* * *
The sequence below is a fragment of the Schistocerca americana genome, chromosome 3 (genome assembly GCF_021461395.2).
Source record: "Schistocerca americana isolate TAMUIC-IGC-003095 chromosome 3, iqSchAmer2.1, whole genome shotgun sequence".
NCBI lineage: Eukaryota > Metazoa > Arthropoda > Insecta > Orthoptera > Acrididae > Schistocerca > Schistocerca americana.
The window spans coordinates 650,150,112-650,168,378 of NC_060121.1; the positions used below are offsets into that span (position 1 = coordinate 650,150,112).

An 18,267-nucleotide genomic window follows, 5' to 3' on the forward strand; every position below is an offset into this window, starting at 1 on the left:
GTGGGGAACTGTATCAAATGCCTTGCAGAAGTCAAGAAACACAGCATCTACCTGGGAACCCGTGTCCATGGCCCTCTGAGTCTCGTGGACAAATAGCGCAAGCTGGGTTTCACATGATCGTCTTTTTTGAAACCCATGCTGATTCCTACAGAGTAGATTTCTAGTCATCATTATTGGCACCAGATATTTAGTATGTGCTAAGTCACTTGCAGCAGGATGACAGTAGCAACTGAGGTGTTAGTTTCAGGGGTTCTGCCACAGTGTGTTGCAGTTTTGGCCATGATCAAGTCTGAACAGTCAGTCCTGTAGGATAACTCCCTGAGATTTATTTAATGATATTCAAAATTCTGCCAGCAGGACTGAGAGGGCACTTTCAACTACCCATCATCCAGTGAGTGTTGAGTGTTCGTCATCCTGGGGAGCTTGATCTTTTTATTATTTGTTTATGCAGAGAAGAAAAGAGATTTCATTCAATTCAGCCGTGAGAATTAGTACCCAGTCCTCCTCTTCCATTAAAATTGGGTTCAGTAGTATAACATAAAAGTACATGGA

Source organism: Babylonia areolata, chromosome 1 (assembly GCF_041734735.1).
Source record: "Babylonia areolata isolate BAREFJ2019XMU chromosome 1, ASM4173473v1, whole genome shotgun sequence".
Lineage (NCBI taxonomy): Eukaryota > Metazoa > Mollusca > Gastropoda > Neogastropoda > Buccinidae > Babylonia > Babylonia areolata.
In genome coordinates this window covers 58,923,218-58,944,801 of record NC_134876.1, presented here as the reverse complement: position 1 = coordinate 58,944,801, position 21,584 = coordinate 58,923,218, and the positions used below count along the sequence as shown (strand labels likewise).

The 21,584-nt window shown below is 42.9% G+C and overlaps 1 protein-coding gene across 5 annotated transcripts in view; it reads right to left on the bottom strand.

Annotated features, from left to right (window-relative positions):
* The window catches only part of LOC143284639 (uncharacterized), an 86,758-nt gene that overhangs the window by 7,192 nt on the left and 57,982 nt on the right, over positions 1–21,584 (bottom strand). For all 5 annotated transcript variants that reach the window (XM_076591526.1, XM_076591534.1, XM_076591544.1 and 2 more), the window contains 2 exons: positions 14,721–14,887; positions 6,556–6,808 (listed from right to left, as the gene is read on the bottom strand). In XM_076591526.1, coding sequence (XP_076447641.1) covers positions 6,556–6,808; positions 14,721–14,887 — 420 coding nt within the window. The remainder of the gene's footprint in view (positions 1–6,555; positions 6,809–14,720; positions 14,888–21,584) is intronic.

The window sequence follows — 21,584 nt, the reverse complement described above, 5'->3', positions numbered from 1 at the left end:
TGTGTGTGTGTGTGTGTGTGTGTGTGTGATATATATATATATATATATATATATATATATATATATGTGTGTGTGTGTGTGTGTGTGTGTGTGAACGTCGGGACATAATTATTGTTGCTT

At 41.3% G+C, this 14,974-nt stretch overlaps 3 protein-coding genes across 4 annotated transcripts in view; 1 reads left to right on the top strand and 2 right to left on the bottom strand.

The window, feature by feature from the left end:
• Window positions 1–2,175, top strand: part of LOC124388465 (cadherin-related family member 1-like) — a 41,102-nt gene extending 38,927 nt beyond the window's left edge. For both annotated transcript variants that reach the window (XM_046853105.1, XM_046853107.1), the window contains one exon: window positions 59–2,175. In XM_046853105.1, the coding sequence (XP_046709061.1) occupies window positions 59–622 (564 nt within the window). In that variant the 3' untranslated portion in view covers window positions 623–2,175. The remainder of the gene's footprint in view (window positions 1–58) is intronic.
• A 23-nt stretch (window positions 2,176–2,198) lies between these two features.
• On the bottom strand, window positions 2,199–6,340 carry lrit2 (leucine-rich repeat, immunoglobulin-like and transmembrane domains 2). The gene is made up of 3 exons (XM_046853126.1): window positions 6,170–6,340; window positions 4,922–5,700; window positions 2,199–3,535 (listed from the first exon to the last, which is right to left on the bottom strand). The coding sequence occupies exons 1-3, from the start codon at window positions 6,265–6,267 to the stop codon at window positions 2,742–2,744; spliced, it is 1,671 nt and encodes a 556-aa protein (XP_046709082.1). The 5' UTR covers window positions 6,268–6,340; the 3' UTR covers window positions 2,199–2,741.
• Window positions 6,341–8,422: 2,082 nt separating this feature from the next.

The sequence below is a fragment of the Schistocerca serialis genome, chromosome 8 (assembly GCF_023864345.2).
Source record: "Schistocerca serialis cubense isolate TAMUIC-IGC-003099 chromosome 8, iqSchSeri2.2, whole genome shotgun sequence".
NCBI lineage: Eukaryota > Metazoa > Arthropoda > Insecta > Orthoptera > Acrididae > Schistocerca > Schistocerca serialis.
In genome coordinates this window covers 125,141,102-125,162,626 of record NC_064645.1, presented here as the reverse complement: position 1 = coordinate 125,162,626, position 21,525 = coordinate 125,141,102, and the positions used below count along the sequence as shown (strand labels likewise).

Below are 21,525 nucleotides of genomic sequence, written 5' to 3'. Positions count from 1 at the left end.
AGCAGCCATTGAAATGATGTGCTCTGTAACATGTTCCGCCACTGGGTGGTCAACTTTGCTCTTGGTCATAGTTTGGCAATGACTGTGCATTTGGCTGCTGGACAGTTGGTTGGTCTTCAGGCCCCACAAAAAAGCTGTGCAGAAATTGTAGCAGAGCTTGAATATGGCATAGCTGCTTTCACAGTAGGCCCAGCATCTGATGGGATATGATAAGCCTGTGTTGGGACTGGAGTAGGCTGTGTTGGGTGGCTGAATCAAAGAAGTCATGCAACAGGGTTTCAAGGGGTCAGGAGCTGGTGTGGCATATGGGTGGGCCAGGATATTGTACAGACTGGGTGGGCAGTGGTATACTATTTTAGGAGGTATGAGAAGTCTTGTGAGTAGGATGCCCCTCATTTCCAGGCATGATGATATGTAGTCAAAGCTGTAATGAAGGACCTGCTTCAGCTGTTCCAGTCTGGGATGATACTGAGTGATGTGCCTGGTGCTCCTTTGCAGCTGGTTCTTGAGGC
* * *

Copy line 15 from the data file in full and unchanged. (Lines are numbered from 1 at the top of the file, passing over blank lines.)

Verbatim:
TGTGTGTGTGTGTGTGTGTGTGTGTGTGATATATATATATATATATATATATATATATATATATATGTGTGTGTGTGTGTGTGTGTGTGTGTGAACGTCGGGACATAATTATTGTTGCTT